to a point where I must choose between you and my good old wheel horses
who, in spite of their mediocrity, have somehow managed to build a very
profitable business.
“You can stay here until your contract expires, but you will have no
further responsibilities. The news will get around that you are merely
hanging on; and when the end comes you will step out, discredited, to
look for another job. Or you can leave now with ten thousand dollars,
which is the additional penalty I am willing to pay for my mistake in
judgment. If you go in the proper spirit, you are still young enough to
profit by your failure.”

HE MADE a little further show of protest, but he took the check.
I wonder what old-line company will next be dazzled by his sales
talk; and what I ought to say when the president writes to ask me why we
were willing to let him go. If I tell the entire truth it may end his
business career. And there is always the hope that, next time, he may
enter modestly upon his opportunity and produce real results. For he has
the talent; there is no doubt about that. He is undeniably a very
brilliant man.
When I was a small boy my father bought me two pairs of shoes; one at two and one-half dollars and the other at five dollars.
“My son,” he said, “I want you to wear these two pairs of shoes on
alternate days, and watch them carefully. Later on I will ask you to
tell me about them.”
Without understanding at all what he had in mind I wore the
two-and-one-half-dollar pair on Monday, the five-dollar pair on Tuesday,
and continued to give them equal service for about six months. At the
end of that period I reported that the cheaper shoes were worn out.
“How about the other pair?” he asked.
“Here they are,” I answered; “I’ve had them half-soled and they are as good as new.”
He nodded his head, as if he had expected this information.
“I bought those shoes for a special purpose,” he told me; “and I want
them to be a lifelong lesson to you. There are just two grades of
commodities in the world: the best — and the others. My experience is
that it pays to buy the best; and what applies to things applies equally
to men. Pick out the best men for employers; and when you get along in
life pick out the best men for employees. never mind what the price mark
may be; the question is, what service will they deliver, and how long
will they wear?”

I NEVER forgot that homely incident; but not until years later did I
understand its full significance. The five-dollar shoe has a lot more
wear in it because there was a lot more work in it. Even fine material,
carelessly put together, will not make a fine shoe; but if material
which is of just average quality is fashioned with special care and
attention, it will result in a quite superior article.
What my father was trying to teach me was this: God Almighty, in
fashioning his most useful men, often works slowly with quite common
stuff. Now and then He turns out a quick job of superfine materials — a
genius who really delivers the goods. But most of His better grade line
is ordinary in everything except the extra effort, and dogged
determination, which have given it a finer texture and finish.
This knowledge, as I say, came much later. When I set out in life, it
was with the idea that if I could attach myself to exceptional men, and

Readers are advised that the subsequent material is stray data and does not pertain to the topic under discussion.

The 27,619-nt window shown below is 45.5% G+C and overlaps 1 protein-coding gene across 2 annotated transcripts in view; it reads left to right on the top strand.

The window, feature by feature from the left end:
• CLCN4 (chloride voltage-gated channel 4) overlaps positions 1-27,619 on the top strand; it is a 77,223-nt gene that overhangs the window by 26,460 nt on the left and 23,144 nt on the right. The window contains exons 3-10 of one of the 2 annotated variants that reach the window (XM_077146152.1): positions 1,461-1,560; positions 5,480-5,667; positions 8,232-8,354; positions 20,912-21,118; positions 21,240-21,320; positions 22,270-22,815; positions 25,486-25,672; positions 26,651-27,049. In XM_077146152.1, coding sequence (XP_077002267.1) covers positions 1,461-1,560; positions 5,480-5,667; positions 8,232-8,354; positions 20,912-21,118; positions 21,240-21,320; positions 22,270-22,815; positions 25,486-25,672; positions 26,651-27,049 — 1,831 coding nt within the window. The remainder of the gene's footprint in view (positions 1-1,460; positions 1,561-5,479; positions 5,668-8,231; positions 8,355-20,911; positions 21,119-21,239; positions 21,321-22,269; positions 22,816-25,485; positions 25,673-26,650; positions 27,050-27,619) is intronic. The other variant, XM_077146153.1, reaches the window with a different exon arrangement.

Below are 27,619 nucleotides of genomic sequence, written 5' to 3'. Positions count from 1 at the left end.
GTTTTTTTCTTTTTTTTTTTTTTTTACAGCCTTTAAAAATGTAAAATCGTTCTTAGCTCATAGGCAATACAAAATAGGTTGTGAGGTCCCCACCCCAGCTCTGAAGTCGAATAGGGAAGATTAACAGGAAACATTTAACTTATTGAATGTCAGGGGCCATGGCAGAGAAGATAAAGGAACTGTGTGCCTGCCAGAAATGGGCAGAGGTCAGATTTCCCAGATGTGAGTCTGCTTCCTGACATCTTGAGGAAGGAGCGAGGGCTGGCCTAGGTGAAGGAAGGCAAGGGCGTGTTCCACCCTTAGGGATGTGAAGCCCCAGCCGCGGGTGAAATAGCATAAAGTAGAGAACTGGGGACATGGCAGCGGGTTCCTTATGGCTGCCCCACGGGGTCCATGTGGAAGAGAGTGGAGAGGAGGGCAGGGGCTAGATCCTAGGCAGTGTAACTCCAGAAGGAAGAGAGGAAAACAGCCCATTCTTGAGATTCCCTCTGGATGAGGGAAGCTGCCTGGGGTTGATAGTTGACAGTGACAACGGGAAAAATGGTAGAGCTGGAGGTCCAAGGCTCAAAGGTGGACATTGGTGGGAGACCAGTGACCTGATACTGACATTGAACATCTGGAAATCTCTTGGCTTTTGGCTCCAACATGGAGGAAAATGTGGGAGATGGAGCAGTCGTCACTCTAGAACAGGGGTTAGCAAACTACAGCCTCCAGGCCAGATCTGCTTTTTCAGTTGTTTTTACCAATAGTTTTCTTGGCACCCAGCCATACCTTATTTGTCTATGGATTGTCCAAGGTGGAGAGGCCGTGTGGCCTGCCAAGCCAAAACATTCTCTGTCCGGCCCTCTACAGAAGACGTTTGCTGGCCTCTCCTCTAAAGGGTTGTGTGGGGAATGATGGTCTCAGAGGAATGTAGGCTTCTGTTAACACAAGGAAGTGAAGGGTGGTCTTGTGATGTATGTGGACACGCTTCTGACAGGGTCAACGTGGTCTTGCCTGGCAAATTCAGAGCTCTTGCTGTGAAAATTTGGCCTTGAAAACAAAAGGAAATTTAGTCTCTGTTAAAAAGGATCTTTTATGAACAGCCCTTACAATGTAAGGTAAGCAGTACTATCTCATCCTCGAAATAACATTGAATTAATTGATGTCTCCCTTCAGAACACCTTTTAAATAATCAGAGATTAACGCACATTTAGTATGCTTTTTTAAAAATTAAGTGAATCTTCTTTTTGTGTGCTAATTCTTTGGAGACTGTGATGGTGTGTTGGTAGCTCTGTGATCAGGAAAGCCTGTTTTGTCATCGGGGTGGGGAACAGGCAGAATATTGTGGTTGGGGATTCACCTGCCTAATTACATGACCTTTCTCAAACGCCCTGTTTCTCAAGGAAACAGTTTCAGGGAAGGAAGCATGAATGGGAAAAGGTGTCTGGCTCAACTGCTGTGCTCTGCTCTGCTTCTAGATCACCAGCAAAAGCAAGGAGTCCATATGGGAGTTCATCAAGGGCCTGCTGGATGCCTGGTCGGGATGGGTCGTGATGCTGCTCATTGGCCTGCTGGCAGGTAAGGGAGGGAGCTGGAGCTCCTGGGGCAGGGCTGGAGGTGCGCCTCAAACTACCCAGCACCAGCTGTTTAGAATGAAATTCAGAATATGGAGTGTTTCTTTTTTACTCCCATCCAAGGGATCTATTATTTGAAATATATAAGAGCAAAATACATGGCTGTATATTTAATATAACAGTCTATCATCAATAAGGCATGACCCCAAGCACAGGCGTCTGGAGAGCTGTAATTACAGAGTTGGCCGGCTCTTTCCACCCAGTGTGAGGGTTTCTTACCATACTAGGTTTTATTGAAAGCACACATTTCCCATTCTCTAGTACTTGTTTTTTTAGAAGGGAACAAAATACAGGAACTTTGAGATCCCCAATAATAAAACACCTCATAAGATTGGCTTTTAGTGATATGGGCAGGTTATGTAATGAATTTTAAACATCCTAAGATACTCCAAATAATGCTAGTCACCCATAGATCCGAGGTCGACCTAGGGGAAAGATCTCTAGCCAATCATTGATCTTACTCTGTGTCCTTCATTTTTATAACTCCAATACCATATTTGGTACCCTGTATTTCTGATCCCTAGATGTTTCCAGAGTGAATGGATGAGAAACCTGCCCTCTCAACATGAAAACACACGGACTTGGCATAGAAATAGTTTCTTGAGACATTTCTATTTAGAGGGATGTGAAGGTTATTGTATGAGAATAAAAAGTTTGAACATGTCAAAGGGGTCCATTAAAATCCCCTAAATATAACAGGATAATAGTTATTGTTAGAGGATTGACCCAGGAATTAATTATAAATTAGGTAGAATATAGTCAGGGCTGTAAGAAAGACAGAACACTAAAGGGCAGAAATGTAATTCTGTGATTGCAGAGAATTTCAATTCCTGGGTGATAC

exceptional men to me, my advancement would be assured.
In my sophomore year in college my father died. One of his insurance
policies of twenty thousand dollars was paid to me; the balance of his
estate went to my mother. It would have been far wiser if I had
completed my college course; but I was ambitious to make an immediate
As it happened, I had come under the influence of the first of my
costly collection of brilliant men. I will call him Carroll. He was five
years older than I was and a member of my college fraternity. But he
had dropped out at the end of his freshman year and was supposed to be
making a great record with a wholesale grocery house in New York. We
undergraduates were dazzled by the splendor of his visits. He wore fine
clothes, smoked the best cigars, and talked with the assurance of a
successful man of the world.
One night, following the initiation ceremonies at the fraternity
house, he drew me into a corner and asked me about my plans. I had no
plan, I answered, except to finish my course and to take the best job
that came along.
“You’ll just be wasting two years,” he said decidedly. “You’ve got
everything that college can give you, except a diploma. Look at me. I’m
just as much a college man as though I had hung around here four years;
and compared with my classmates I’ve got a three-years start in
business. I’ve been watching you ever since you entered, and I think you
have the stuff.
“I’ll make you a proposition,” he went on confidentially. “The big
future in the grocery business is in chain stores.” (In which he was
right, as has subsequently been proved.) “I know the business; you have
twenty thousand dollars. I know a city where we can buy two good little
stores for that amount in cash, and pay off the balance out of the
profits. When we get those two going right, we’ll buy another, and
another, until we have a big chain. It’s a sure-fire fortune. You think
it over for a few days, and if you want to hook up with me, let me
I was flattered by his interest, so I thought it over. That is, I
indulged in what young men frequently mistake for thought. In
imagination, I saw my name over the door and myself in a fine glass
office looking out and watching clerks taking in money. I had, in
anticipation, the thrill of buying one store after another and going